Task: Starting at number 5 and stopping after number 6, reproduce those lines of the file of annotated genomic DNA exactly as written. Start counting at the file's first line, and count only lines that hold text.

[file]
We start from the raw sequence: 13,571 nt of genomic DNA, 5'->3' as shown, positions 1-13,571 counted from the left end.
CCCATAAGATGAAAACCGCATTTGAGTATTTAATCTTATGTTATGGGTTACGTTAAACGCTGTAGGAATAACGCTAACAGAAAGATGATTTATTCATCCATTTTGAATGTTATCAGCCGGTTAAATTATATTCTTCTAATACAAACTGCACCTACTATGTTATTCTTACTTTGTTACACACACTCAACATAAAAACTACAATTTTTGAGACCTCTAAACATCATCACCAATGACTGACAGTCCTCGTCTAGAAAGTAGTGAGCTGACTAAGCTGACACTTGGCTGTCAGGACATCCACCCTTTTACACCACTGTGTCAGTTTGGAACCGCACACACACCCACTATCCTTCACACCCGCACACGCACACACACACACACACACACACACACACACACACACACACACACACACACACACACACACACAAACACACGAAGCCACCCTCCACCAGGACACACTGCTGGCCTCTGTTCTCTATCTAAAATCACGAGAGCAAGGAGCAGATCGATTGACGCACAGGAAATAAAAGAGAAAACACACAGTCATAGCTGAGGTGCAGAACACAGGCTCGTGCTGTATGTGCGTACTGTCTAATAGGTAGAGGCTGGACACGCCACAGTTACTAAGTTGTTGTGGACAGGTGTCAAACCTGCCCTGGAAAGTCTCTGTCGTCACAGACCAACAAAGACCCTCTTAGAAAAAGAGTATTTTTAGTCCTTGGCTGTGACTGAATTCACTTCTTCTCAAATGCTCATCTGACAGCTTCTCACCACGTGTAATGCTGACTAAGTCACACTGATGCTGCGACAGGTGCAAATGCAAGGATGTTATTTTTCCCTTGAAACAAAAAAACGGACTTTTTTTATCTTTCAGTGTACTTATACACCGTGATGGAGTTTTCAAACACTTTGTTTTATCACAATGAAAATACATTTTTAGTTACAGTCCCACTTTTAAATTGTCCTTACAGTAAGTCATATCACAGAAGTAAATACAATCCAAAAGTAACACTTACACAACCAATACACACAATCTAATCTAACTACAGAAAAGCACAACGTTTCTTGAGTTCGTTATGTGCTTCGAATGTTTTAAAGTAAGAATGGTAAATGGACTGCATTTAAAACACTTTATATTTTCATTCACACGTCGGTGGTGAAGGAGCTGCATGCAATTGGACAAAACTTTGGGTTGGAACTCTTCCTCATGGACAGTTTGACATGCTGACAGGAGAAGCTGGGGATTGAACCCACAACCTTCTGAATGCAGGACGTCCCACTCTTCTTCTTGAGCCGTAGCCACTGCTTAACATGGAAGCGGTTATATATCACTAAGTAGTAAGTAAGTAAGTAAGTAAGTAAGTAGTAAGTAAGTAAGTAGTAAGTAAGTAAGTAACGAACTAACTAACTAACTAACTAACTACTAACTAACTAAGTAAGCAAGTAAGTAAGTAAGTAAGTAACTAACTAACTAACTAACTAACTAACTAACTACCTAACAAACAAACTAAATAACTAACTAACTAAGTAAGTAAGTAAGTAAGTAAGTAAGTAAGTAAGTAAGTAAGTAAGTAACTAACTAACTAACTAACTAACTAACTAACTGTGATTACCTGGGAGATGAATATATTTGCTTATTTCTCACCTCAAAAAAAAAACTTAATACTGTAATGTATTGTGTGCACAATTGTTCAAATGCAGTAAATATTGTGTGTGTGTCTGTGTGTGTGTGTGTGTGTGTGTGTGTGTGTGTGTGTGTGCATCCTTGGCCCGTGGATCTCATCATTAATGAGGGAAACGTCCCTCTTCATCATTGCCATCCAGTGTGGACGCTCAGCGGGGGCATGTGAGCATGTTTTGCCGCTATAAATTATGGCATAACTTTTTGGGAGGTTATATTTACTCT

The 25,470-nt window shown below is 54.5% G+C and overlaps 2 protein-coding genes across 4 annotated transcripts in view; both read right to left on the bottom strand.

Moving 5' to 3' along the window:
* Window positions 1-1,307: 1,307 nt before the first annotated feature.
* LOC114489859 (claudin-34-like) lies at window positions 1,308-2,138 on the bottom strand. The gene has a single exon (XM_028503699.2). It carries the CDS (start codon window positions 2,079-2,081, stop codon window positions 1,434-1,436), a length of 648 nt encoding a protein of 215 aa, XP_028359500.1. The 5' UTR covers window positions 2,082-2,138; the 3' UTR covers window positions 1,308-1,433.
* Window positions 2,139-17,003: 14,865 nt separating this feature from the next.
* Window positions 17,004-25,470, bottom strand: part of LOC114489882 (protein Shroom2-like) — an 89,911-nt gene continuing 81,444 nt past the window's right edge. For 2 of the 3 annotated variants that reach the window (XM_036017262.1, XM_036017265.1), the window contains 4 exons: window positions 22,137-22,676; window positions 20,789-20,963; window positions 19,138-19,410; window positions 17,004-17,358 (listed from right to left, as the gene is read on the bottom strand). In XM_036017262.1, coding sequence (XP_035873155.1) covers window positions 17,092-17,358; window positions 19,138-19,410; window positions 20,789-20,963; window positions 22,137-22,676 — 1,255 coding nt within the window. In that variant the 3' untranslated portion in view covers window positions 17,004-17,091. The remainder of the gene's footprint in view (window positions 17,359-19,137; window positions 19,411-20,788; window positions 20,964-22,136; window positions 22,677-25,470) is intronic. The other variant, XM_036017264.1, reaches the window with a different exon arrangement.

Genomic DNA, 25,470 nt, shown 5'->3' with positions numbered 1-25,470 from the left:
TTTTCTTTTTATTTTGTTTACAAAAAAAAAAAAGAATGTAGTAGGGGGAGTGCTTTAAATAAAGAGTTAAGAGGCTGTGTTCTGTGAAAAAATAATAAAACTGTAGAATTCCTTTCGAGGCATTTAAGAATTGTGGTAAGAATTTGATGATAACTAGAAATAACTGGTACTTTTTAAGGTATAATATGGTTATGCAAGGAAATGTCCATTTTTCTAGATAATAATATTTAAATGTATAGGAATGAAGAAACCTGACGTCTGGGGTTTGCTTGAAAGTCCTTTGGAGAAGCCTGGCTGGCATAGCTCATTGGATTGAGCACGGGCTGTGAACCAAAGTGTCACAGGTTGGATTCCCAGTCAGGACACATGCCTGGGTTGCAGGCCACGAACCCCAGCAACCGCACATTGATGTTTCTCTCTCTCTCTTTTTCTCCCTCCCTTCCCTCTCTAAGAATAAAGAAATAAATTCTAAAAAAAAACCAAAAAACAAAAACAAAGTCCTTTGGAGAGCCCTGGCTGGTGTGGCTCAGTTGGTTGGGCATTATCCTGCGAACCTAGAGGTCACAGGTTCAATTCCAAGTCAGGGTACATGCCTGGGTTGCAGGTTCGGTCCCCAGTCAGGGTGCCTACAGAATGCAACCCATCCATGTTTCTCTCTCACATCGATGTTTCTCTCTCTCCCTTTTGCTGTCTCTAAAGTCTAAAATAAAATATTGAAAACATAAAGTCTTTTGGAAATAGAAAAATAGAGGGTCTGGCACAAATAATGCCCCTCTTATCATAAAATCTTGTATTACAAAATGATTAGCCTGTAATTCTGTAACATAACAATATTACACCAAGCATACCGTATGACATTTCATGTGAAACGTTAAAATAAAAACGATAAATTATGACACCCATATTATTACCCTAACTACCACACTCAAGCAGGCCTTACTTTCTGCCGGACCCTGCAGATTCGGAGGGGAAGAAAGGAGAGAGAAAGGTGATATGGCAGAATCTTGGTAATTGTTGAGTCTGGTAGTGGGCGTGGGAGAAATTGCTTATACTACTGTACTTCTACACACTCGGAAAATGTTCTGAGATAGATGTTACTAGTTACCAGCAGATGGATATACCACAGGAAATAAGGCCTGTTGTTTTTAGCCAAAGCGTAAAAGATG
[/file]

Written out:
* Window positions 1-1,307: 1,307 nt before the first annotated feature.
* LOC114489859 (claudin-34-like) lies at window positions 1,308-2,138 on the bottom strand. The gene has a single exon (XM_028503699.2). It carries the CDS (start codon window positions 2,079-2,081, stop codon window positions 1,434-1,436), a length of 648 nt encoding a protein of 215 aa, XP_028359500.1. The 5' UTR covers window positions 2,082-2,138; the 3' UTR covers window positions 1,308-1,433.